A new data platform for the Multiple Myeloma Research Foundation aims to aggregate data to accelerate the delivery of precision medicine to patients with the disease.A new data platform for the Multiple Myeloma Research Foundation aims to aggregate data to accelerate the delivery of precision medicine to patients with the disease.
The platform, called CureCloud, went live on June 12. Funding comes from the Broad Institute, and the foundation is working with a number of entities that include COTA, (advanced analytics), Tempus (precision medicine), EMSI Health (risk adjustment services), Prometheus Research (research management tools) and PierianDx (a developer of precision medicine programs).
Multiple myeloma is a cancer of the plasma and is the second most common blood cancer. An estimated 30,000 adults will be diagnosed with the disease this year, and about 12,700 will die. The five-year survival rate is 47 percent.
To fight the disease, substantial amounts of genomic, immune and clinical data needs to be curated and shared by physicians, researchers and patients to drive more effective treatments.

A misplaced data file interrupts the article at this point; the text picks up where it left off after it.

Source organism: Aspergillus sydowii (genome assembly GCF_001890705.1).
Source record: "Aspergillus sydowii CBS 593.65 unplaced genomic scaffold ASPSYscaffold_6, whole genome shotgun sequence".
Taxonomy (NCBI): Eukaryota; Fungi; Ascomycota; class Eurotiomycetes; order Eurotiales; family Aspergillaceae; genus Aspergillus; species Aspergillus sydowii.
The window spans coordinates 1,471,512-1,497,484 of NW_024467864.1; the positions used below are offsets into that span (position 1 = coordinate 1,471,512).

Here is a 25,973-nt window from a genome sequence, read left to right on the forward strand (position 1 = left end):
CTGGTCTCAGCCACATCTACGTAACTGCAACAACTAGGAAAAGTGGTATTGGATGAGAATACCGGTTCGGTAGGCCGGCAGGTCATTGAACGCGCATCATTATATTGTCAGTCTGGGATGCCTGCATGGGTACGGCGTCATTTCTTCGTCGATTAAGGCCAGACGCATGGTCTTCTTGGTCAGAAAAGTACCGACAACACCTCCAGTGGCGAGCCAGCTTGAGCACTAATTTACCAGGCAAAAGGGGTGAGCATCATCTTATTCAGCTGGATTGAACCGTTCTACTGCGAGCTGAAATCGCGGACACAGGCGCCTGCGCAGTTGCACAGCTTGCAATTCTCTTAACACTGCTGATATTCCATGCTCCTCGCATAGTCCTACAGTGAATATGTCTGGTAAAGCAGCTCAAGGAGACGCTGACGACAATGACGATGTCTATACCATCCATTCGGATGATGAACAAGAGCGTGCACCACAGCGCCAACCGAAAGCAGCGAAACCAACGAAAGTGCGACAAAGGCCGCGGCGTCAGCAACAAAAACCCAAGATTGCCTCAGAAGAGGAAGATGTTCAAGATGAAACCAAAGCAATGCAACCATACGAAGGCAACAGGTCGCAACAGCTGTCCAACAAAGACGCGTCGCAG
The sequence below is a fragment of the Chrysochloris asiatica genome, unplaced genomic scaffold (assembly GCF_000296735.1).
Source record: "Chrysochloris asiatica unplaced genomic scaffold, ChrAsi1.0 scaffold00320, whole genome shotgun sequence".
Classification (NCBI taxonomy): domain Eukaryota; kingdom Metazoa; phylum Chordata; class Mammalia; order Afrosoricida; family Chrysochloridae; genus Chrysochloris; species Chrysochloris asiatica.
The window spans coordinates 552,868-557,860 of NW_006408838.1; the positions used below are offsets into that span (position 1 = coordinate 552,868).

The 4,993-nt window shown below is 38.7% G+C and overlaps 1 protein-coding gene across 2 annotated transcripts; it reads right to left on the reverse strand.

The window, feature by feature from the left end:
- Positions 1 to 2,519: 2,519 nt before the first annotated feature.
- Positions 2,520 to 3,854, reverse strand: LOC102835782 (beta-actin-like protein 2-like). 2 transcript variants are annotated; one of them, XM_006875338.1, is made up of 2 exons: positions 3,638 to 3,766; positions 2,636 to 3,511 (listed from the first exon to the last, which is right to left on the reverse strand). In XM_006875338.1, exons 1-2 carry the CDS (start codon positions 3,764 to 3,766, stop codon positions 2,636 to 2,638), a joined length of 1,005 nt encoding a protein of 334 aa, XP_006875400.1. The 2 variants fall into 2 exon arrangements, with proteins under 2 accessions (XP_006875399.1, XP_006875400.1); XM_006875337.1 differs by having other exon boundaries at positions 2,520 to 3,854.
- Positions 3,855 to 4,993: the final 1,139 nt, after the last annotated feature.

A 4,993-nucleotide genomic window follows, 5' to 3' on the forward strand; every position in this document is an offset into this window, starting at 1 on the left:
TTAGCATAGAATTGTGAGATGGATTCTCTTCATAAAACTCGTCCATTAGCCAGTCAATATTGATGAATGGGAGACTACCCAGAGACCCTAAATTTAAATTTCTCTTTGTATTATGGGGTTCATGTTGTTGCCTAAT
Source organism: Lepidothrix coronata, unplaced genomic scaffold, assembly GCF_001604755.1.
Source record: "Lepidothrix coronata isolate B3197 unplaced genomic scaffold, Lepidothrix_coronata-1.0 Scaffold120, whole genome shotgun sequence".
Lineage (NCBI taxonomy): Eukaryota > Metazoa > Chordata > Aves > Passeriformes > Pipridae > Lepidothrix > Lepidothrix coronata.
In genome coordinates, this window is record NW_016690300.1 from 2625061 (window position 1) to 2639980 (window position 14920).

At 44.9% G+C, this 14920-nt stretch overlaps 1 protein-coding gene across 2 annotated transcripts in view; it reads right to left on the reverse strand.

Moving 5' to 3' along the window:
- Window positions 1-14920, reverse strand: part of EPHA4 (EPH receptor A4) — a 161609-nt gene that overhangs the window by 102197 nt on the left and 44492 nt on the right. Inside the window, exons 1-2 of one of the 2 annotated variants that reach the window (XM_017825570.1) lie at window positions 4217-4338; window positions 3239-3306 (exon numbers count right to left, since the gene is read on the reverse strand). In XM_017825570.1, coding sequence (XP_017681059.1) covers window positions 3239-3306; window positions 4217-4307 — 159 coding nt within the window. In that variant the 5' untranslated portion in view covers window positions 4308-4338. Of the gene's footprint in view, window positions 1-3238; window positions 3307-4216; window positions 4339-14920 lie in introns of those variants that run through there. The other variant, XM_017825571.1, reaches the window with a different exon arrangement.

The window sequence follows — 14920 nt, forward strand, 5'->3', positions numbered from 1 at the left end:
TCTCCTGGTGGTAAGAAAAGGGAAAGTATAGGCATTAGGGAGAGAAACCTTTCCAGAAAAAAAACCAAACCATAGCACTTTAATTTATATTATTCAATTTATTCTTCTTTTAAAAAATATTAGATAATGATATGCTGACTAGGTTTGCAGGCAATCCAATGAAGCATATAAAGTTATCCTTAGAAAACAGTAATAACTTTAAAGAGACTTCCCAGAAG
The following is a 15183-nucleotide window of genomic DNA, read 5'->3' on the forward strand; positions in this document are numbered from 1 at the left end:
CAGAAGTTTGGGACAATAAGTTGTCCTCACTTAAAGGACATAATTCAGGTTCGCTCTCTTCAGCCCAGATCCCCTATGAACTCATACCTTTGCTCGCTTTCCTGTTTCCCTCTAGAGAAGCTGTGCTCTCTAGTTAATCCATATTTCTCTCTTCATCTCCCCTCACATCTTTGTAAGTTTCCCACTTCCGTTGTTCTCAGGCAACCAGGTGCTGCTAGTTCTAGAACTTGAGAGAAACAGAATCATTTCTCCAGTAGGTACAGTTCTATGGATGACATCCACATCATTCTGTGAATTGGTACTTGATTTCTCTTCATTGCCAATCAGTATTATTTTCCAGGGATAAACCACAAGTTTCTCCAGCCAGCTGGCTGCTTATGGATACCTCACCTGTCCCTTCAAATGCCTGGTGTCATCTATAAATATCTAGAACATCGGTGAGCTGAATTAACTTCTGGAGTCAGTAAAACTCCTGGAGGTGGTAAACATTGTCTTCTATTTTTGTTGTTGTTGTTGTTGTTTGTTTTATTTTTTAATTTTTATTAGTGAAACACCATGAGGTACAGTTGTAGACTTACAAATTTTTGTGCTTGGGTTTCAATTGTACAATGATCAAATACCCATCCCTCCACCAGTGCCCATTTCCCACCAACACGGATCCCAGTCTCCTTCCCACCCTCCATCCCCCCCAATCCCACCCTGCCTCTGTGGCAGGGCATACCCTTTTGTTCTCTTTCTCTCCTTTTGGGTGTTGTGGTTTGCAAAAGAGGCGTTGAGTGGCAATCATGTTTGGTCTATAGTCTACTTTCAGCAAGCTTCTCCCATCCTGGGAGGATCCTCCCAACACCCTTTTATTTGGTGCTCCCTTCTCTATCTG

“One of the biggest problems that exists within today’s healthcare system is a lack of access to significant quantities of high-quality longitudinal patient data,” says Kathy Giusti, co-founder and chief mission officer of the foundation. “One of the first steps in achieving this goal is to take on the near-impossible task of bringing together genomic data, immune data and electronic health records across a wide variety of patients to create the CureCloud platform,” says Giusti, who has multiple myeloma.
The CureCloud platform will include the foundation’s CoMMpass study, which it contends is the largest genomic data set of any cancer type and identifies 12 unique sub-types within myeloma, as well as other foundation legacy assets and external data sources.
Further, the Multiple Myeloma Research Foundation will provide access to this data to every stakeholder in the multiple myeloma ecosystem, according to Giusti. A suite of analytics and visualization tools will enable patients and physicians to compare clinical and genomic data with patients in the CureCloud platform to help inform treatment decisions and identify new targets and generate hypotheses.
“This is an exceptionally complex and demanding goal,” acknowledges Steve Labkoff, MD, chief data officer of the foundation.
In the fall, the foundation will launch a patient registry to support the sharing clinical and genomic data, and eventually immunology data.
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